2008: 152. Nation

“Imo set out one day to catch some fish, but there was no sea.  There was nothing but Imo.  So he spat in his hands and rubbed them together and made a ball of sea.”

Nation, Terry Pratchett

This is Terry Pratchett’s latest novel.  Unlike most of his others, it isn’t set on the Discworld, but on a (slightly alternate) version of our own Earth, in Victorian times.  The premise is that there has been a huge tidal wave on a small south pacific island, which wipes out almost an entire small island nation.  The one survivor is a young man named Mau, who had been off on an manhood ritual, and was thus not on the island when the wave hit.  He comes home and finds that there is no one left at all.  He is devastated, and barely can survive.  And then he runs into another survivor, a young white woman, Daphne* (who it turns out is, thanks to a Spanish flu that wiped out 132 other people, second in line to the British throne) and the two of them together start to survive. And then more survivors start coming in, and Mau finds himself, despite his youth, and loss, and sorrow leading the crowd. And it is a book about loss, and about religion and fate and the meaning of life - and it is funny, and meaningful, and sad,** and seriously awesome.  It’s technically a young adult novel, but you wouldn’t know that unless you were told, because it is about important life issues and not juvenile in anyway.  If you think you might like Pratchett, but have shied away from the Discworld because you’re worried about the fantasy elements, I highly recommend Nation.  Heck, if  you like books at all, I recommend it.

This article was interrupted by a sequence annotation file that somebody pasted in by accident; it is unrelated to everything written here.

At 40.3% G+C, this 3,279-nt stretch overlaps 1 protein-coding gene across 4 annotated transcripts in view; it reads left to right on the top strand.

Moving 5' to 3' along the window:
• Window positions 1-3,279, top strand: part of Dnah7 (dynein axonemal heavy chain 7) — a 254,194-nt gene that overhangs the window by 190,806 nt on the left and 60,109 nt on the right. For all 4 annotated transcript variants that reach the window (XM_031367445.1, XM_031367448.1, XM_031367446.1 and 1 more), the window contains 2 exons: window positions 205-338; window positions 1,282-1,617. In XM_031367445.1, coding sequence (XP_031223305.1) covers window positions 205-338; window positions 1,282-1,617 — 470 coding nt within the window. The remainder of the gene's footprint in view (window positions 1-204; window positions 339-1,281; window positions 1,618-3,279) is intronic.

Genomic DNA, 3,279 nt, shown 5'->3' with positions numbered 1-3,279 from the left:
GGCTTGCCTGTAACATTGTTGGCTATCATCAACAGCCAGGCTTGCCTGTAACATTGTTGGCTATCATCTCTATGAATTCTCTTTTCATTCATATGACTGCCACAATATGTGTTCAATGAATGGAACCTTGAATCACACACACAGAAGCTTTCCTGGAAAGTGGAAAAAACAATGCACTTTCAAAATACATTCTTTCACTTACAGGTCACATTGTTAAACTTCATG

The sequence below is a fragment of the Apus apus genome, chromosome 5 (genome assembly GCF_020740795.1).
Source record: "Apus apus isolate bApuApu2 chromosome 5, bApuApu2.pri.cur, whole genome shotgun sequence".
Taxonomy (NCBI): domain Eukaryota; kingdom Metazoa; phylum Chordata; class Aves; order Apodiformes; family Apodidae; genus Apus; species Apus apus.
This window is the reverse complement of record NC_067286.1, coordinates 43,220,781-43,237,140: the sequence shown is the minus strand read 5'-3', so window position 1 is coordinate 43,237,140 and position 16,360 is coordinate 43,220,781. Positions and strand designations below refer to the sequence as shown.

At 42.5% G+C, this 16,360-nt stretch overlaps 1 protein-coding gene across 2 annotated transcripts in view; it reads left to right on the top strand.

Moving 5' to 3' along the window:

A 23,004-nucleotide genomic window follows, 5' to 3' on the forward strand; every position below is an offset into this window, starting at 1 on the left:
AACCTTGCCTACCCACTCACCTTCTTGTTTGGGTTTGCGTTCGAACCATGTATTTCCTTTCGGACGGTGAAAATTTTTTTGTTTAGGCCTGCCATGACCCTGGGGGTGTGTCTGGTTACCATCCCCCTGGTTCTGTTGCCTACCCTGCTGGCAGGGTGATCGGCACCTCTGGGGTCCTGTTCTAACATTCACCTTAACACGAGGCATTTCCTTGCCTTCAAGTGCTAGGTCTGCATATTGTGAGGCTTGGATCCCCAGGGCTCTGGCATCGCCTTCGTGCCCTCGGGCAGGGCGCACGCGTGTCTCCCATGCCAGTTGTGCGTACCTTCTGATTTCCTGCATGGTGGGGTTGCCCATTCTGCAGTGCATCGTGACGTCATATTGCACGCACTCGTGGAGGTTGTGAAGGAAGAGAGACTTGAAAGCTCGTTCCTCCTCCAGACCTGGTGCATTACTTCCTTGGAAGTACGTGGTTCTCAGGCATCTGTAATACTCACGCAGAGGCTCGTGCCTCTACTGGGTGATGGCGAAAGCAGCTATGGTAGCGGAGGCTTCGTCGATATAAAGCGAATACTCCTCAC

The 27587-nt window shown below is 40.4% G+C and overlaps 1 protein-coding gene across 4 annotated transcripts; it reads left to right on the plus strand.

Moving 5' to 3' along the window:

*Or rather Ermintrude, but wouldn’t you change your name?

**I can’t even think about the part about Daphne’s dead mother and brother and the small lonely coffin without getting teary (OMG I am SUCH a mom now)

Date/Place Completed: 10/3/08; D.C.

Categories: Fiction

© Carrie Dunsmore 2017